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Residential RFI Antenna All Around You

residential rfi antenna

Household wiring is a near perfect residential RFI antenna. It combines conducted and radiated paths to drown out your shortwave receiver. 

Recently, I wrote about the importance of filtering RFI before it gets conducted by your household wiring. My reason for saying this is important and a bit depressing.

Your house is one big residential RFI antenna. Same for your neighbor’s house. In fact, your whole neighborhood is essentially one gigantic residential RFI antenna. By historical accident, except for some safety grounding, household wiring contains no EMI mitigation and actually spreads it around like wildfire.

Electromagnetic radiation is created by electrons accelerating or decelerating in a conductor. This rate of change is driven by several things. First, sine wave signals accelerate or decelerate currents all by themselves. Second, if a conductor is curved, bent, broken, terminated or looped, these typologies change impedance which also effects electron flow.

Your house contains maybe 500 meters of household wiring running through walls and ceilings. Typically, these conductors are in 10 to 30 meter lengths. Any wire will start to radiate when its length exceeds 10-15% of a wavelength. So the shorter10 meter wires start to radiate above 3 MHz. The longer runs start to radiate RF at 1 MHz.

Near-field coupling of RFI takes place near the wires due to reactive coupling (capacitive or inductive.) At greater distances, typically 5 to 50 meters from the wiring, radiation is the dominant path as the EM wave enters the far field. You will find this to be true across MF and HF bands.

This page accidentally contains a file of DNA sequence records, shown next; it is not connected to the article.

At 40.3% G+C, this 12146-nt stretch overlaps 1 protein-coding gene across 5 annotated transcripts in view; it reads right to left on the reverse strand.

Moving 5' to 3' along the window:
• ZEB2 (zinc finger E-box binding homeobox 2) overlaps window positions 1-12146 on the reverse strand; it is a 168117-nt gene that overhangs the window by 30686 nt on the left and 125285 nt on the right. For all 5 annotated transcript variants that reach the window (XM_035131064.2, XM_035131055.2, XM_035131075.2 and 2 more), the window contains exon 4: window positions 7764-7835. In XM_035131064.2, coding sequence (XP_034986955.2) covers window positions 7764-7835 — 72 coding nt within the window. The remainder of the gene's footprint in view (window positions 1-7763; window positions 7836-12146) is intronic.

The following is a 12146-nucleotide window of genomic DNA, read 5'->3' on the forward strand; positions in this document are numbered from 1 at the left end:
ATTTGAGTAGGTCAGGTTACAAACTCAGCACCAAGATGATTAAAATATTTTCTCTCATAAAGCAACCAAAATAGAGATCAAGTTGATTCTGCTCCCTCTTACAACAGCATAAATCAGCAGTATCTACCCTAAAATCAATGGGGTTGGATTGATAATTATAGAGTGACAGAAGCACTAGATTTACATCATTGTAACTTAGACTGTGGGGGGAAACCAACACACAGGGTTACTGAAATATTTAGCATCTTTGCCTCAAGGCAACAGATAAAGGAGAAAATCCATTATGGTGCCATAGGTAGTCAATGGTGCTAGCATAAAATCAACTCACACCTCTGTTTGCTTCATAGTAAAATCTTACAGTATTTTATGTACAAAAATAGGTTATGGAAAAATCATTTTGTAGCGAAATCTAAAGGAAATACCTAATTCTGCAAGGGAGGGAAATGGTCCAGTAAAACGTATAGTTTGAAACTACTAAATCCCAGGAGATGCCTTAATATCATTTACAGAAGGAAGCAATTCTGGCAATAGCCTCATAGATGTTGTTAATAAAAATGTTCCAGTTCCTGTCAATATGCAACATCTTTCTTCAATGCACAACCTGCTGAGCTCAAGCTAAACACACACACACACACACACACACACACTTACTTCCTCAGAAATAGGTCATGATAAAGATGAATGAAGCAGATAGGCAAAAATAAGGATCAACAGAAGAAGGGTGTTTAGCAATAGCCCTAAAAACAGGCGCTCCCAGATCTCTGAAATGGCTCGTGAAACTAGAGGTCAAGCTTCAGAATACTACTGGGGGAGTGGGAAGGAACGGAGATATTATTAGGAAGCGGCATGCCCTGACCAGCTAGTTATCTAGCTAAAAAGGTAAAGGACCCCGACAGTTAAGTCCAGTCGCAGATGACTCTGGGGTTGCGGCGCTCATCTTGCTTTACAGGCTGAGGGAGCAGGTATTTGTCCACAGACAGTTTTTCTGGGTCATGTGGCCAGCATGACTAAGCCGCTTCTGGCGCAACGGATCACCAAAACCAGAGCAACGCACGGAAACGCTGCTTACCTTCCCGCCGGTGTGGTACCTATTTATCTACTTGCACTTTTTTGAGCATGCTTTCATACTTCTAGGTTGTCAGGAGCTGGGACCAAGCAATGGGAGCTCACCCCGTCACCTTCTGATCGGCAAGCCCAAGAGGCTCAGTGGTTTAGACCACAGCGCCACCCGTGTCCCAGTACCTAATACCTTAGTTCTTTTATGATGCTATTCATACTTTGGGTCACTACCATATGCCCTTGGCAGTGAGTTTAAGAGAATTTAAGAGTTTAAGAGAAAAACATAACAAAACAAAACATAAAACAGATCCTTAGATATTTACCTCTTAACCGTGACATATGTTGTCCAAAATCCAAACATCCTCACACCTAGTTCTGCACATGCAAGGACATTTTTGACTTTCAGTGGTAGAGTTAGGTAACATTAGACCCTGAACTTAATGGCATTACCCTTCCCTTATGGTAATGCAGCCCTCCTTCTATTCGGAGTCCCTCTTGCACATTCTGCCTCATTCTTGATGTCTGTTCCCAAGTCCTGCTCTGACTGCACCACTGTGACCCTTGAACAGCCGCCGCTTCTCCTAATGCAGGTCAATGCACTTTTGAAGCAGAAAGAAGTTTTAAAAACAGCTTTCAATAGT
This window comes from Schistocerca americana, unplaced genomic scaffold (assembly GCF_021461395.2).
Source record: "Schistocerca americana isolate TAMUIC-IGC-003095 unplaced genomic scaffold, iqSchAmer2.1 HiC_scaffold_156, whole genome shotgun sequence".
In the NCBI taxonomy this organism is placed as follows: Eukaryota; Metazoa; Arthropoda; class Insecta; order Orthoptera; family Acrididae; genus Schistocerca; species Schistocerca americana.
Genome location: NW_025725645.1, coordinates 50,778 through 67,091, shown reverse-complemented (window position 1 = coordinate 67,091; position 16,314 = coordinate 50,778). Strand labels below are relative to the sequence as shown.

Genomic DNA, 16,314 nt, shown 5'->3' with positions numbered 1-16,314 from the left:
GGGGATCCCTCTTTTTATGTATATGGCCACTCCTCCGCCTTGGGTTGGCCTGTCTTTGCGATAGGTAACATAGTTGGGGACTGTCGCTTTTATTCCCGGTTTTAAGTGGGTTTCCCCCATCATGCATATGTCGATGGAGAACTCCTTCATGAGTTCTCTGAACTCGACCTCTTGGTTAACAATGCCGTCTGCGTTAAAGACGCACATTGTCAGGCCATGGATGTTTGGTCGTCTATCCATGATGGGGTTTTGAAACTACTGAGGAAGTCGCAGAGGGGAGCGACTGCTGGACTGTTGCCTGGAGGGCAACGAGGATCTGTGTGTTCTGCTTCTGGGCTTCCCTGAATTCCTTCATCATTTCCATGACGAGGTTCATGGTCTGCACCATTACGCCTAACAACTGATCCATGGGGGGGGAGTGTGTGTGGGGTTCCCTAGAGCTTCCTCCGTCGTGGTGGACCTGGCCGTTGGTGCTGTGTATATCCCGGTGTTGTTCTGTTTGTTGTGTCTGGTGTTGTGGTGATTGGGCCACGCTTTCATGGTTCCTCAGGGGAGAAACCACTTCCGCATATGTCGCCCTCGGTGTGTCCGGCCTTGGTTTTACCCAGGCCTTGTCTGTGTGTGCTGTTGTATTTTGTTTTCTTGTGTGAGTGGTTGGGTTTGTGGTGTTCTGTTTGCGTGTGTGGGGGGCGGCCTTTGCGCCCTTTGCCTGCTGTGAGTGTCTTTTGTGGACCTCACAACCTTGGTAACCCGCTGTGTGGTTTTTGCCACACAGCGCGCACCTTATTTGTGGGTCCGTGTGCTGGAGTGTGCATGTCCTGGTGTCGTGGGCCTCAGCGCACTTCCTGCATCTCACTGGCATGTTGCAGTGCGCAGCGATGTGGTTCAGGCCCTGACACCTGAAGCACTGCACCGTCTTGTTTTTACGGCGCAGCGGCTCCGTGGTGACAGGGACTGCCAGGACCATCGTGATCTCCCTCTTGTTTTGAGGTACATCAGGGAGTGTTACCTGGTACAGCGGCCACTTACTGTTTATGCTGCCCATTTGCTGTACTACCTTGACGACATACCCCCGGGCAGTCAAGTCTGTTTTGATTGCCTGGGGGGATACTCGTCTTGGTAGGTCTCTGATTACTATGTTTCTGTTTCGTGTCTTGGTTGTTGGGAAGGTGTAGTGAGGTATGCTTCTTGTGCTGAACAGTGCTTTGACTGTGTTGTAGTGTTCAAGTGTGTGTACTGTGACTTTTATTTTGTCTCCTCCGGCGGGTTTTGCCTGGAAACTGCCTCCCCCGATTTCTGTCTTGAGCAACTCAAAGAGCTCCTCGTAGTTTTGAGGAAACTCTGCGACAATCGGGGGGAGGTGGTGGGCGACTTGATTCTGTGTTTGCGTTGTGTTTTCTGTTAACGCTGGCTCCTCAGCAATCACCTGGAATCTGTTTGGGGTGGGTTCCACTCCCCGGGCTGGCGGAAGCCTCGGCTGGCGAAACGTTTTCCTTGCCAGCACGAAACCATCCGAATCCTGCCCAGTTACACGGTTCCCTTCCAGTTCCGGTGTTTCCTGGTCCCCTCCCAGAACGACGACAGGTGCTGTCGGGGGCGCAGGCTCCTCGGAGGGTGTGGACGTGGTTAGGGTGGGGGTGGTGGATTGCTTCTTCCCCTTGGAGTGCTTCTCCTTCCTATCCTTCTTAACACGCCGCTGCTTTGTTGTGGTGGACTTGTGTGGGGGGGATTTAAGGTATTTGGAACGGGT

Residential RFI Antenna – More Details

So, even within your house, far-field radiation starts. Even if you have an antenna on top of a 50 foot tower, it will receive radiated RFI from your house. Same with all your neighbors, whose homes are residential RFI antennas sending signals to your antenna.

In the far field, radiated EMI waves become planar. With greater distance, they become more like point sources. This is why noise cancellers like my ANC-4 are so effective at reducing RFI from outside my house. You can do spatial filtering with two antennas and phase-cancel the noise.

But inside your house, or even between your house and nearby antenna the interfering signal is too diffuse for spatial filtering. Similarly, rotating your antenna may not make a difference. Using indoor antennas, or dipoles strung along eaves-troughs just make RFI reception worse.

So, you should use filters to prevent EMI from getting conducted along household wiring in the first place. This is probably the most important prevention measure. Here is a video demonstration of mains filtering to reduce residential RFI antenna effects.

Typical RFI conducted voltages on your power lines in the house are 1 to 10 millivolts. Sounds small, but these signals are strong enough to create S9 radiated emissions at 10 meters distance.

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